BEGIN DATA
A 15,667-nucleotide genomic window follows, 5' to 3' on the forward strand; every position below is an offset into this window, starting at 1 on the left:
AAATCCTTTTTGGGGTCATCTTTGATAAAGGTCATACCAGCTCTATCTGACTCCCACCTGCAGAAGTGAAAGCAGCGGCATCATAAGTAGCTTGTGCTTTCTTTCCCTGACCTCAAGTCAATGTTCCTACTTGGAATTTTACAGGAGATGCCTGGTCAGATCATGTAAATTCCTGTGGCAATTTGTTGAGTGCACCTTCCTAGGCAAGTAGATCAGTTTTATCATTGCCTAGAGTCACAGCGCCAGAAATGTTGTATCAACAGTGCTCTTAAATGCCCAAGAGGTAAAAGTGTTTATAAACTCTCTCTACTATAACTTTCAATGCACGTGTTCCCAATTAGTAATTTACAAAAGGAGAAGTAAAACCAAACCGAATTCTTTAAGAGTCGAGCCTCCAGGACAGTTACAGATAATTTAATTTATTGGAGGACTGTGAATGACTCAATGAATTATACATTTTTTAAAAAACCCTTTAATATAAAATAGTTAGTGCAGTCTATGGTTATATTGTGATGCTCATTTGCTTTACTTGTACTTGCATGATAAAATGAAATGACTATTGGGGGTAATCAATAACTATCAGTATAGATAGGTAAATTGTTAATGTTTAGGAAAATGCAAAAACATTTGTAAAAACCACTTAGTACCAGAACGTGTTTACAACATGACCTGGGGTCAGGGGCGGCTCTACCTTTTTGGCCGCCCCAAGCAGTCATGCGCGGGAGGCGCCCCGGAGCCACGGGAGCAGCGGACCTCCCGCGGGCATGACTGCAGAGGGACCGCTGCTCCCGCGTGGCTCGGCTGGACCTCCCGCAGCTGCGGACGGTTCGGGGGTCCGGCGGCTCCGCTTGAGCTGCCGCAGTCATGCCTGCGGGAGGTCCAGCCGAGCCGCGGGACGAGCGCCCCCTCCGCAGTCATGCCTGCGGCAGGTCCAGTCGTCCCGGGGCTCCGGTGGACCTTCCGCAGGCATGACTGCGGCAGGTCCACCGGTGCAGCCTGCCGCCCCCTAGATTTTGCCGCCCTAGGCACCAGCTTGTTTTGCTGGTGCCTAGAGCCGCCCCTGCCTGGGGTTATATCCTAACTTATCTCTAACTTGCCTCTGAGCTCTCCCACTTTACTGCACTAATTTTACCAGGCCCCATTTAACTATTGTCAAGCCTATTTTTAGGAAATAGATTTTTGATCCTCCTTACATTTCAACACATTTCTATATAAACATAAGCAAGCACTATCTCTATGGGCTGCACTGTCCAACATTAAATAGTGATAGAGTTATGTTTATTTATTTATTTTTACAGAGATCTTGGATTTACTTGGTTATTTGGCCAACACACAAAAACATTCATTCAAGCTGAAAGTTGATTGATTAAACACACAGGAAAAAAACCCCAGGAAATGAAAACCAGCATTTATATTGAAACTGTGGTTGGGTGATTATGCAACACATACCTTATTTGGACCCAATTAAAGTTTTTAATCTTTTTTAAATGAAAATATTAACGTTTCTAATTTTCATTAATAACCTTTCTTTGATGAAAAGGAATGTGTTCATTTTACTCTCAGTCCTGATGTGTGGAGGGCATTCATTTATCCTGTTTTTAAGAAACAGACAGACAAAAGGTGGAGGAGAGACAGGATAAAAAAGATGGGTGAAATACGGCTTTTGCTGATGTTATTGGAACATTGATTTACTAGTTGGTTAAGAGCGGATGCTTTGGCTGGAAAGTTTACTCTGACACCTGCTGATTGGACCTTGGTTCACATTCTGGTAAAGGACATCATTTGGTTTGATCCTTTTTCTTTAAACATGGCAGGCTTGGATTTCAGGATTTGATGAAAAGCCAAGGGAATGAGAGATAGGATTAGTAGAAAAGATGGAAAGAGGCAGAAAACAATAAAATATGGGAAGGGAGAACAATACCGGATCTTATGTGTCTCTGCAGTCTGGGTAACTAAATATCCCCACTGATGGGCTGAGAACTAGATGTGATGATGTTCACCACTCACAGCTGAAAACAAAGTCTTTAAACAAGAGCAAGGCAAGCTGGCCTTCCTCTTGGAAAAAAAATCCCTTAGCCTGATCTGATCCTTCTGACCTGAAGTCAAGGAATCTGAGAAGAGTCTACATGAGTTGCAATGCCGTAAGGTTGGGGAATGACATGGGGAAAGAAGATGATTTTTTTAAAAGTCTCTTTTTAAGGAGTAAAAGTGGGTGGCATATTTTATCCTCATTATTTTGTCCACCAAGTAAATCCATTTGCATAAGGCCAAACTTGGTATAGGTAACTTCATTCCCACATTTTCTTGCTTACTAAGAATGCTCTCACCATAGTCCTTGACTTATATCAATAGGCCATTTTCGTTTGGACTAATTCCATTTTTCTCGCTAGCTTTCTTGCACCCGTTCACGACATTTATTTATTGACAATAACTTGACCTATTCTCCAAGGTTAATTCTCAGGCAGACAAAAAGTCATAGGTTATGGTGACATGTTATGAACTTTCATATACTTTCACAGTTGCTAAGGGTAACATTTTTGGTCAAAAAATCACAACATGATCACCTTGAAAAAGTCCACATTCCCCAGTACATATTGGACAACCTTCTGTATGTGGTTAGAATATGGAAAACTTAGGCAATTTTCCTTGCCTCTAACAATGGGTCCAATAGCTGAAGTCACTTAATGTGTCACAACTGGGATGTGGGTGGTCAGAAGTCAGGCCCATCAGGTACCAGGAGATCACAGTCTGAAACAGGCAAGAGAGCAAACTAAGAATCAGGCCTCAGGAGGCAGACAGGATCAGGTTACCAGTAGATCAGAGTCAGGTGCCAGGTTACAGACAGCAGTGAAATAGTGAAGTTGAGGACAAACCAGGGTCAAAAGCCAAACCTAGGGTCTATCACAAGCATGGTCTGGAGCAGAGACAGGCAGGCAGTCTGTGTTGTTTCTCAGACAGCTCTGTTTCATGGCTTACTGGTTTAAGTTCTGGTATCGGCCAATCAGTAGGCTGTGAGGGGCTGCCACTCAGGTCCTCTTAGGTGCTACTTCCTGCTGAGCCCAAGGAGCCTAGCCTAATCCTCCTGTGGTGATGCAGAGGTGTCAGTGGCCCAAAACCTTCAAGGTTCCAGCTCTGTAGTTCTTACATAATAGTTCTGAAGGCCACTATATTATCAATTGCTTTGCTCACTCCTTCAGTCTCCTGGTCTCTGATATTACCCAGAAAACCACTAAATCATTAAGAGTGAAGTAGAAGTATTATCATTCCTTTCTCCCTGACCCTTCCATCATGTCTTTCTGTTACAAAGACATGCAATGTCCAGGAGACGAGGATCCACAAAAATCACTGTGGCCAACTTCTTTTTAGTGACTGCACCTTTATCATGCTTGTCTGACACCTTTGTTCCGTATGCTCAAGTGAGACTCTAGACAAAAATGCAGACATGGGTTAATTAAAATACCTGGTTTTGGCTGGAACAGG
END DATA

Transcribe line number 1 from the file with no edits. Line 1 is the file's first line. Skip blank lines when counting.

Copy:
A 15,667-nucleotide genomic window follows, 5' to 3' on the forward strand; every position below is an offset into this window, starting at 1 on the left: